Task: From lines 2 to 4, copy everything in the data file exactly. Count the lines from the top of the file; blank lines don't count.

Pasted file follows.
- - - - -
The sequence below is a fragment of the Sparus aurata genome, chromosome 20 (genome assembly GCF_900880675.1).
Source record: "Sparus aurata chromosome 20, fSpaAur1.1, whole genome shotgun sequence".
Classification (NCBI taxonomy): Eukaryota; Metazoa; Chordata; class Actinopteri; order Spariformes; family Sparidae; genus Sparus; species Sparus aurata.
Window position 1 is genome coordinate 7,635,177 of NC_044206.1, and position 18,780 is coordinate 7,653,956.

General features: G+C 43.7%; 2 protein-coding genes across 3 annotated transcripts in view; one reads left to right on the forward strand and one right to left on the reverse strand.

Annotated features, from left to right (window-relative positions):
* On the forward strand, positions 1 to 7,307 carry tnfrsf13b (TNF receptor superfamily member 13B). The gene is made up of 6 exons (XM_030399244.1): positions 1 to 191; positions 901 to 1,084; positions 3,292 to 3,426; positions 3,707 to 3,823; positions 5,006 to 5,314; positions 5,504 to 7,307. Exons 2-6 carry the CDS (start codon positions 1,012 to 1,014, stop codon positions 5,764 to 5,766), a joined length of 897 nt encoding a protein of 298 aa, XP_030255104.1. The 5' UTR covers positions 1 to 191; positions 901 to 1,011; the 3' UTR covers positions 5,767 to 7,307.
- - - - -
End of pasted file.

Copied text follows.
Source record: "Sparus aurata chromosome 20, fSpaAur1.1, whole genome shotgun sequence".
Classification (NCBI taxonomy): Eukaryota; Metazoa; Chordata; class Actinopteri; order Spariformes; family Sparidae; genus Sparus; species Sparus aurata.
Window position 1 is genome coordinate 7,635,177 of NC_044206.1, and position 18,780 is coordinate 7,653,956.